Noteworthy News

Scientists Warn of Rising Oceans From Polar Melt
A large section of the mighty West Antarctica ice sheet has begun falling apart and its continued melting now appears to be unstoppable, two groups of scientists reported on Monday.
Miami Finds Itself Ankle-Deep in Climate Change Debate
The sunny-day flooding was happening again. During high tide one recent afternoon, Eliseo Toussaint looked out the window of his Alton Road laundromat and watched bottle-green saltwater seep from the gutters, fill the street and block the entrance to his front door.
U.S. Climate Has Already Changed, Study Finds, Citing Heat and Floods
The effects of human-induced climate change are being felt in every corner of the United States, scientists reported Tuesday, with water growing scarcer in dry regions, torrential rains increasing in wet regions, heat waves becoming more common and more severe, wildfires growing worse, and forests dying under assault from
Climate change could worsen ozone levels across the U.S., study says
Smog could worsen across the United States in the coming decades as climate change boosts summer temperatures and makes ozone levels more difficult to control, a new study says.
Scientists race to develop farm animals to survive climate change
When a team of researchers from the University of Delaware traveled to Africa two years ago to search for exemplary chickens, they weren't looking for plump thighs or delicious eggs.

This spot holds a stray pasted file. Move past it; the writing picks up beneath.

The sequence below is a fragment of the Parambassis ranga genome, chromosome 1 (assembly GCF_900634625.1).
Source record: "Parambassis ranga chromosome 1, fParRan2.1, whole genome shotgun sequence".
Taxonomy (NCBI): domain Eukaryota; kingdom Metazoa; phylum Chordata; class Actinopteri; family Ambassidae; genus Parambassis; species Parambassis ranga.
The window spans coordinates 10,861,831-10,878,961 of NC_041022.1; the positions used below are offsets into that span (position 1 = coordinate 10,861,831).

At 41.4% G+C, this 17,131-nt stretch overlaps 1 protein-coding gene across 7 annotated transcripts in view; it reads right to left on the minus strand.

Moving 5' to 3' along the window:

Justices Back Rule Limiting Coal Pollution
In a major victory for the Obama administration, the Supreme Court on Tuesday upheld the authority of the Environmental Protection Agency to regulate the smog from coal plants that drifts across state lines from 28 Midwestern and Appalachian states to the East Coast.
The Economic and Environmental Costs of Wasted Food
Chinese diners are posting pictures of empty plates online, urging friends not to order more than they can eat. South Korea is charging for garbage removal by weight in hopes of persuading families to discard less food. 
Gov. Jerry Brown issues new executive order on drought
With every part of California suffering from the drought, Gov. Jerry Brown issued a new executive order on Friday in an attempt to provide some relief from the persistent dry conditions across the state.
Calculating the costs of pollution
Last week, a divided court of appeals upheld what may well be the most important environmental rule in the nation's history: the Environmental Protection Agency's mercury standards. 
U.S. electricity prices may be going up for good
As temperatures plunged to 16 below zero in Chicago in early January and set record lows across the eastern U.S., electrical system managers implored the public to turn off stoves, dryers and even lights or risk blackouts.